a tangential component of a vector spanned by the point of intersection and the negative predictor is determined at a subplane of the solution space, the weighting factor for the negative predictor now being equal to zero;

a normal component, associated with the tangential component, of the vector spanned by the point of intersection and the negative predictor is determined;

the new predictor is determined as twice the difference of the normal component from the negative predictor.

15. The method as claimed in claim 1 , wherein the corrector method is a Newtonian method.

16. The method as claimed in claim 1 , wherein the operating points are determined by iterations of the predictor-corrector method, with the second operating point of a preceding iteration step being used in a current iteration step as the first operating point of the predictor-corrector method.

17. The method as claimed in claim 16 , wherein the iterations are terminated by an abort condition.

18. The method as claimed in claim 17 , wherein the abort condition is satisfied when a predetermined number of operating points has been determined and/or a predetermined time limit has been reached.

19. A system for designing a technical system having a predeterminable set of target functions which are dependent on parameters, comprising;

a weighting unit to weight each individual target function with a weighting factor;

a processor to solve an equation system having the parameters and the weighting factors as variables in a variable space, the solutions of the equation system forming operating points of a solution space in the variable space, the operating points being determined by a predictor-corrector method comprising:

generating a first operating point by determining a predictor as a stochastic variable in the variable space; and

after generating the first operating point, generating a second operating point in a corrector step; and

an output unit to output the operating points for the design of the technical system.

20. The system as claimed in claim 19 , further comprising a random number generator for generating the stochastic variable.

21. A computer readable medium on which is stored a computer program to perform a method for designing a technical system having a predetermined set of target functions which are dependent on parameters, the method comprising:

weighting each individual target function with a weighting factor;

solving an equation system in a variable space to produce operating points in a solution space, the equation system having the parameters and the weighting factors as variables, the equation system being solved by a predictor-corrector method comprising:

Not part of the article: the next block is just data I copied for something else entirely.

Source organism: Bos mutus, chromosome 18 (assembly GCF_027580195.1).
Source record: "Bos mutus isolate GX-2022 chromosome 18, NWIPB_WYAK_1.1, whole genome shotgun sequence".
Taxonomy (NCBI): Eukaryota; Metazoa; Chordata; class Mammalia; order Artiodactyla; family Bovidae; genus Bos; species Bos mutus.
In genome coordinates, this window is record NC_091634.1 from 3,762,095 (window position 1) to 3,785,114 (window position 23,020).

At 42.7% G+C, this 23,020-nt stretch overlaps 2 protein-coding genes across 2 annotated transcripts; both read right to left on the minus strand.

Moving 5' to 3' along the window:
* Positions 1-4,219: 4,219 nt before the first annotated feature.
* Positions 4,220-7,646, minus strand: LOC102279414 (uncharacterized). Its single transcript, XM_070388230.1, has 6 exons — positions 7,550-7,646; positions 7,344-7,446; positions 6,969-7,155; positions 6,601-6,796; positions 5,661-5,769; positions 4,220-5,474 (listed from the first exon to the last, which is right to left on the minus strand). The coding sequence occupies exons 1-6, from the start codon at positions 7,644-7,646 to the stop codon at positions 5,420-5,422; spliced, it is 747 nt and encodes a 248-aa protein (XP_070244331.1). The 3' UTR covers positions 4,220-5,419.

generating a first operating point by determining a predictor as a stochastic variable in the variable space; and

after generating the first operating point, generating a second operating point in a corrector step; and

using the operating points to design the technical system.

Description

This application is based on and hereby claims priority to PCT Application No. PCT/DE2003/002566 filed on Jul. 30, 2003 and German Application No. 102 37 335.3 filed on Aug. 14, 2002, the contents of which are hereby incorporated by reference.

The invention relates to a method and an arrangement for designing a technical system.

In order to design a complex technical system it is often necessary to optimize the system with respect to a plurality of contradictory criteria. The criteria influence target functions of the system, such as, for example, manufacturing costs or efficiency. In addition, possible operating points of the system can be restricted by auxiliary conditions. This leads to the problem of determining a set of optimal operating points for the system, that is to say the set of possible operating points of the system with which it is not possible to optimize the operating points further simultaneously with regard to all criteria. From the set of optimal points, individual users can then select the most suitable operating points of the system for their applications while taking into account secret criteria or expert knowledge.

A weighting method for optimizing technical systems with respect to a plurality of criteria is known from C. Hillermeier: “Nonlinear Multiobjective Optimization: A Generalized Homotopy Approach”, Chapter 3.2, Birkhäuser Verlag, 2001 (“the Hillermeier Chapter 3.2 reference”), wherein scaling parameters are employed to apply transformations to scalar-value optimization problems. This method has the disadvantage that it is numerically very involved, because very many scalar-value optimizations have to be performed. Furthermore, the selection and variation of the scaling parameters necessitates an interaction with a user and in this respect cannot be automated.